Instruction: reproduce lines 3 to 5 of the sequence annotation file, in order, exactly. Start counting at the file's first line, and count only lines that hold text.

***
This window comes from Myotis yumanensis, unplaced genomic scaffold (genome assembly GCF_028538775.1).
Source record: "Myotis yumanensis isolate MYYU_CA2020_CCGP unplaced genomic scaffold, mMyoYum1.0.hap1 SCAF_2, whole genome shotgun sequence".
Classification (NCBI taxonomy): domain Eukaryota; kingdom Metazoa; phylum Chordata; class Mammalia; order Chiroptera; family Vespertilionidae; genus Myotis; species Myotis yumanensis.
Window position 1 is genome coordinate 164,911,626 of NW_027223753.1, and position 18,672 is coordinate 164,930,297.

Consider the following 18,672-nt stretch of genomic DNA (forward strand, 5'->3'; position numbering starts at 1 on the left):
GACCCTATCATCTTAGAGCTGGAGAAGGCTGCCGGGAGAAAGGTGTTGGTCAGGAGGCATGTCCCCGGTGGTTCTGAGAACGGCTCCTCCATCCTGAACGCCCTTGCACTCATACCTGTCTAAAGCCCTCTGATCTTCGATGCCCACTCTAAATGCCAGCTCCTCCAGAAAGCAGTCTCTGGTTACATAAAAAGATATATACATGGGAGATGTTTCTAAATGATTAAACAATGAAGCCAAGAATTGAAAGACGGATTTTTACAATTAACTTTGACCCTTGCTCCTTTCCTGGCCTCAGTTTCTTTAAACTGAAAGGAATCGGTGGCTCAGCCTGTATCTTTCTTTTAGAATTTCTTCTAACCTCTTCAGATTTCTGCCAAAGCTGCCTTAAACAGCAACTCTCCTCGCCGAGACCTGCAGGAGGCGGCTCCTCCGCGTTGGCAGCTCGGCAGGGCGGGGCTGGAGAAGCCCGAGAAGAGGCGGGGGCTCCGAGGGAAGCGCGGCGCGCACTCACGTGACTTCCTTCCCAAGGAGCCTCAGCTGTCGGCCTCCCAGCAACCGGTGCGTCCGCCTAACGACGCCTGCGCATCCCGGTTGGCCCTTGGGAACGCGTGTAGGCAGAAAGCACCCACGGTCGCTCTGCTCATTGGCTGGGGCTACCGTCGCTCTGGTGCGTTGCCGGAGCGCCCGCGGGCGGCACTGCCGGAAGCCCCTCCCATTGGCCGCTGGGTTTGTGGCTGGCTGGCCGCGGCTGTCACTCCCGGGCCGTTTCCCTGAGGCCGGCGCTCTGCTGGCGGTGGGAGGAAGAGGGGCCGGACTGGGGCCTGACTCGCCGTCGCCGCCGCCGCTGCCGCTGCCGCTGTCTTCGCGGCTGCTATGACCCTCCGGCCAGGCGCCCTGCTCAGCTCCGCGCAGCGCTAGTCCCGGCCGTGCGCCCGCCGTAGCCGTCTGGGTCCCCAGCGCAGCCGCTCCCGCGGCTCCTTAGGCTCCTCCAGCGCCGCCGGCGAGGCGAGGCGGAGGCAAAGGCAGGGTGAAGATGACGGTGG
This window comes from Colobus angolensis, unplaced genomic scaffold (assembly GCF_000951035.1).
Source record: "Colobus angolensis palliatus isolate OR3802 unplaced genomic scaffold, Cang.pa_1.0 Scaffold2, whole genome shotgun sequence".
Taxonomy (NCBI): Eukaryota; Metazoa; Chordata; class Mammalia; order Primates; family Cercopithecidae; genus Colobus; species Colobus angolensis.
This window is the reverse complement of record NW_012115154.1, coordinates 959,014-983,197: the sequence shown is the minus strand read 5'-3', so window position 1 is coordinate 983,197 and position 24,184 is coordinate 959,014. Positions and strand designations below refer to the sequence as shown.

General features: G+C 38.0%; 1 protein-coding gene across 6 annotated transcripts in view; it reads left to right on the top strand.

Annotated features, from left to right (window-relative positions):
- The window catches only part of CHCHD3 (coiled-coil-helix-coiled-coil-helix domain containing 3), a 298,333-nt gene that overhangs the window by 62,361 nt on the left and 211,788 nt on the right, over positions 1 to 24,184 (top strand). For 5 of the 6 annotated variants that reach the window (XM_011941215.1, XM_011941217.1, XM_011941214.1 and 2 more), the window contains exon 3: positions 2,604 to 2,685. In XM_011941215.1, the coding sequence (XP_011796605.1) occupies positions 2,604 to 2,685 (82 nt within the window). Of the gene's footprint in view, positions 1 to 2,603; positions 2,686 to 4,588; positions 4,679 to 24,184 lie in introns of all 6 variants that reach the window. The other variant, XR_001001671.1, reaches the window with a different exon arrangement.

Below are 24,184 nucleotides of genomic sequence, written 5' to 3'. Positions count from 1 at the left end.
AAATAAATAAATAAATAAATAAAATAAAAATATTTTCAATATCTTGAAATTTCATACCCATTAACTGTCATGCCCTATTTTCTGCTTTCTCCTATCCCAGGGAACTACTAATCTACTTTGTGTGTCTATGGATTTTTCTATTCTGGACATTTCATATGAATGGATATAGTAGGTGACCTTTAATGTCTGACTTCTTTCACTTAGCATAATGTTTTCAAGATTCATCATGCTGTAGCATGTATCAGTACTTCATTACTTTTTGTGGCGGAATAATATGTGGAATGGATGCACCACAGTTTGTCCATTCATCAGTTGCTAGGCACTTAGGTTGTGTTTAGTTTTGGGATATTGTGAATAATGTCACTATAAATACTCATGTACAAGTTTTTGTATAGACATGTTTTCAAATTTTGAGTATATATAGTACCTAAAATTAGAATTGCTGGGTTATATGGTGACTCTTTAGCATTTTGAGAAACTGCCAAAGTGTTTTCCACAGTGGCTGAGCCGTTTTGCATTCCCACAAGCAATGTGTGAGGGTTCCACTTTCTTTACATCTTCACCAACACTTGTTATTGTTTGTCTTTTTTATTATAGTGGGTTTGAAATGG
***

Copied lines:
Classification (NCBI taxonomy): domain Eukaryota; kingdom Metazoa; phylum Chordata; class Mammalia; order Chiroptera; family Vespertilionidae; genus Myotis; species Myotis yumanensis.
Window position 1 is genome coordinate 164,911,626 of NW_027223753.1, and position 18,672 is coordinate 164,930,297.

Consider the following 18,672-nt stretch of genomic DNA (forward strand, 5'->3'; position numbering starts at 1 on the left):